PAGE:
Now, 100 is a lot. But it’s much better than the more than 10,000 risk-based codes that are out there—most of which you’ll never see. And with common use, I guarantee that you’ll memorize them quickly, Coming soon will be some additional tools to help.
When taking care of disadvantaged populations, however, there are a few codes that really stand out.
- Simple Chronic Bronchitis
- Substance Dependence, Abuse, or Intoxication
- Hepatitis C
- Sickle Cell Trait
Every time you walk into an exam room of a disadvantaged patient with Medicare Advantage, you should get in the habit of mentally checking off this list. Chances are you won’t see them very often and this could be your only chance this calendar year of catching these diagnoses.
- Simple chronic bronchitis (smoker’s cough) J41.0 RAF 0.3
- Screen all your smokers by asking them about productive coughs!
- All you have to document “productive cough, most mornings for past 2 continuous months” and you’re good.
- Substance Dependence
- Similar codes along similar pattern with the same RAF adjustment for amphetamines, cocaine, hallucinogens and inhalants.
- For prescription medications such as opioids and amphetamines, the clinician submitting the diagnoses CANNOT be the clinician who’s prescribing them—unless the patient is not taking them as prescribed. If you can document that the patient is not taking them as prescribed, then code away!
- uncomplicated F10.20
- in remission F10.21
- with intoxication F10.220
- with withdrawal F10.23
- uncomplicated F11.20
- in remission F11.21
- with intoxication F11.220
- with withdrawal F11.23
- uncomplicated F12.10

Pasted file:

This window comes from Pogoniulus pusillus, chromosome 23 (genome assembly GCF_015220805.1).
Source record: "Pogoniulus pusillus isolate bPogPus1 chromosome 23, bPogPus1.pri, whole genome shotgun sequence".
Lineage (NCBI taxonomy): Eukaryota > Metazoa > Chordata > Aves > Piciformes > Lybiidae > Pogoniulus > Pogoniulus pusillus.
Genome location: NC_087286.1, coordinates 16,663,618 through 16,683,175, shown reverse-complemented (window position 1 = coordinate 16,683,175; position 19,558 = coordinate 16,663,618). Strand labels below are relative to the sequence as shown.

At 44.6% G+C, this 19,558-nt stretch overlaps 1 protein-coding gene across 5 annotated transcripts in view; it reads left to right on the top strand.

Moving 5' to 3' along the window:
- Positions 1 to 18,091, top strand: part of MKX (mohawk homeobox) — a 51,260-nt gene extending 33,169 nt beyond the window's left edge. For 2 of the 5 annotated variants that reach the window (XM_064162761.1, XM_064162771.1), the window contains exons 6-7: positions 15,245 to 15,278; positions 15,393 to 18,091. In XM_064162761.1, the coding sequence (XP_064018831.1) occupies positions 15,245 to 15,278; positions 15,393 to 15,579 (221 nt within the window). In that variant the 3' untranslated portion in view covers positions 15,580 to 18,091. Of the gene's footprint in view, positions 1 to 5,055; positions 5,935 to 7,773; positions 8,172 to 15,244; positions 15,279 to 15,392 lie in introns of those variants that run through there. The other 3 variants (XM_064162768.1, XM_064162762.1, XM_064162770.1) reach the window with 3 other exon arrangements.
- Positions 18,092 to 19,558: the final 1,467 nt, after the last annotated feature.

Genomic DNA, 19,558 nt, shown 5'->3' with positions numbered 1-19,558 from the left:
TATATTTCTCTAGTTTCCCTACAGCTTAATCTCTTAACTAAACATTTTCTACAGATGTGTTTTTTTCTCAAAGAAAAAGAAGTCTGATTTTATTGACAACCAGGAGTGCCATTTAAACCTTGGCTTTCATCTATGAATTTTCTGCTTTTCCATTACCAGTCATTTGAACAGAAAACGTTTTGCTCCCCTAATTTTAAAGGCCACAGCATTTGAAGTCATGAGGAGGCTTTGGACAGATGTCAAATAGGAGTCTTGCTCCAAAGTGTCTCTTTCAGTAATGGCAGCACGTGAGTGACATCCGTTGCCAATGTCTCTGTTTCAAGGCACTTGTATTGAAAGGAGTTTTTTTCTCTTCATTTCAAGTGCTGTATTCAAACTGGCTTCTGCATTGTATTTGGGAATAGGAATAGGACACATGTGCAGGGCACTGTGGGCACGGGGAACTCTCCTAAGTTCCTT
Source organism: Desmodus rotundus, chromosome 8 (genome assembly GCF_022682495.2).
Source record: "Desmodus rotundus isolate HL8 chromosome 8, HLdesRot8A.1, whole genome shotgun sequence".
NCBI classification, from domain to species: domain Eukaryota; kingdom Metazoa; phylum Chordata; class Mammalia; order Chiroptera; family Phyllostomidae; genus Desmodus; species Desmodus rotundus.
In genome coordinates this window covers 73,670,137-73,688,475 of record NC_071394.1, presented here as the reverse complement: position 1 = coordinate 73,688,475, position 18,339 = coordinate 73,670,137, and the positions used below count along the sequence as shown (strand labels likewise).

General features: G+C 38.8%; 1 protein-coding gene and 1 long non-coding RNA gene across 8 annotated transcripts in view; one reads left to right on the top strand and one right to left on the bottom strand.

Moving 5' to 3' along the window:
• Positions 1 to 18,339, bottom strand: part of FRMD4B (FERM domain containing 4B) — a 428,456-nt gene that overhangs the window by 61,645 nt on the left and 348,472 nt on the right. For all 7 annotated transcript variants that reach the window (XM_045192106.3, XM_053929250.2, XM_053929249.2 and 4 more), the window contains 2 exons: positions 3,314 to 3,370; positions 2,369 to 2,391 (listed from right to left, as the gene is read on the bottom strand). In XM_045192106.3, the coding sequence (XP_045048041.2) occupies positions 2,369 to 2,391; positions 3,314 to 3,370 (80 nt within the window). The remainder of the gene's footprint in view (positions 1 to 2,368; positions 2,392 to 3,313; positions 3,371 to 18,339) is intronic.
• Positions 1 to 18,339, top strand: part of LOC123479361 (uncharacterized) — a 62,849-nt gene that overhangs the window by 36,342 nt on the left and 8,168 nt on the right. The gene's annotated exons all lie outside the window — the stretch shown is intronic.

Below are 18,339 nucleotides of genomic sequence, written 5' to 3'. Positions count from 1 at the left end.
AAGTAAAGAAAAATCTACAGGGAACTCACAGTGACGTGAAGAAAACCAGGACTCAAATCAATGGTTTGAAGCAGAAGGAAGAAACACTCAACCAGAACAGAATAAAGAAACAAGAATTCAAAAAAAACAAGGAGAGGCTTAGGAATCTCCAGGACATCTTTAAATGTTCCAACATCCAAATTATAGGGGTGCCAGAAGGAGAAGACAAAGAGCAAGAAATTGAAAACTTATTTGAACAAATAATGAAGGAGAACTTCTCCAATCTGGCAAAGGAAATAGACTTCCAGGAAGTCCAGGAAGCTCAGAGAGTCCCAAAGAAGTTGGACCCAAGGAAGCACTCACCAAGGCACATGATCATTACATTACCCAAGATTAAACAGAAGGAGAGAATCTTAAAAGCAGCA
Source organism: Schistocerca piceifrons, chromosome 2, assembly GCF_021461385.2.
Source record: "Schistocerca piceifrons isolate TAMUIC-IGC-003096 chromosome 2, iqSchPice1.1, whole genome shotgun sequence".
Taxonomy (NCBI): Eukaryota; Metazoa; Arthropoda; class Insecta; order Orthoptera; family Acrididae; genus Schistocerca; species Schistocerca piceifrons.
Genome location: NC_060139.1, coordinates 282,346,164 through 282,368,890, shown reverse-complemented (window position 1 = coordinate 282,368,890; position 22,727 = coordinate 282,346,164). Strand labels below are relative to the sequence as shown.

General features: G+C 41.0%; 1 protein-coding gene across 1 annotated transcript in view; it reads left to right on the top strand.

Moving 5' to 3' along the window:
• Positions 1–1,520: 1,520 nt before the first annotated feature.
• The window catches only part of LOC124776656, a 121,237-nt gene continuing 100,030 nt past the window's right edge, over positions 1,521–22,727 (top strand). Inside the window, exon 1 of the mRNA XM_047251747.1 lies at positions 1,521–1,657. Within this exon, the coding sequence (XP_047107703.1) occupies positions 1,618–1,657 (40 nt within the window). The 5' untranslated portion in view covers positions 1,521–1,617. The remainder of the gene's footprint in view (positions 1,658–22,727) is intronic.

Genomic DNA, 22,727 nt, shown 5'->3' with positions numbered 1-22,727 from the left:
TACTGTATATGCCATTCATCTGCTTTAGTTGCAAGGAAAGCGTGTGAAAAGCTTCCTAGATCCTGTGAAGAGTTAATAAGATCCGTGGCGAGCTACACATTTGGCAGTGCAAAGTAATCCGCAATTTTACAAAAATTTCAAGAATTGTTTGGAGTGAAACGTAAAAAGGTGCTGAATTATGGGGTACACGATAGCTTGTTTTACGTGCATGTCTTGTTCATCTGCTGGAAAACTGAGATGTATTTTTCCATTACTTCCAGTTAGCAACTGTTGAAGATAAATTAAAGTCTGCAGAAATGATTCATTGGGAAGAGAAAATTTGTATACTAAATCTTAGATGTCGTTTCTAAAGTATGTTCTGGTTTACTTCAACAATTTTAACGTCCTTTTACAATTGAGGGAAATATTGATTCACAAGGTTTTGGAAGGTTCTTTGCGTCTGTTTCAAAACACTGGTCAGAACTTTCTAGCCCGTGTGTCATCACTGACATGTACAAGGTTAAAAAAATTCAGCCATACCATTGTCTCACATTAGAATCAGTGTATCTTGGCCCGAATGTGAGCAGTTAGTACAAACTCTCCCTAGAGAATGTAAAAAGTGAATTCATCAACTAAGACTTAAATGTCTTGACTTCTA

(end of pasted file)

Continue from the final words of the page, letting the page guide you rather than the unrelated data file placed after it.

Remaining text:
- in remission F12.21
- with intoxication F12.220
- no withdrawal code for Cannabis
- Hepatitis C (B18.2 RAF 0.2)
- Only code with a corresponding blood test.
- These patients often drop out of treatment—especially in disadvantaged communities.
- If you can’t convince them to get treated, at least capture the code routinely so you have the resources available to address their complications.
- Sickle Cell Trait ICD-10 D57.3 RAF 1.3-4.0!!!!
- This is one case where systematic screening might be indicated
- If present address it every year
- Don’t neglect the biracial population
- Often buried in the medical record
- Well worth your time to review
- Diabetes type 2 with complications ICD-10 multiple. RAF 0.3
- Diabetes with complication codes have more the twice the RAF as diabetes without complication
- Z 68.41 BMI 40-44.9
- z68.42 BMI 45-49.9
- Z68.43 BMI 50-59.9
- Z68.44 BMI 60-609.9
- Z68.45 BMI >70
- If BMI>40
- Documentation of BMI is all that’s needed
- If BMI 35-39.9 Z 68.35
- Must Document BMI AND associated 2 co-morbidities
- Explicitly tie them to Obesity
- Must document and submit codes for associated co-morbidities
- Can include
- Example documentation:
- “Assessment: BMI 36.7 complicating benign HTN and OSA”
- If BMI less than 35
- Look for co-morbid protein-calorie malnutrition—very common
- Can include
- Must Document BMI AND associated 2 co-morbidities
Look for more “Success Codes” tools coming soon—all to help you take the best care of your patients without spending your life at the keyboard—or in an audit.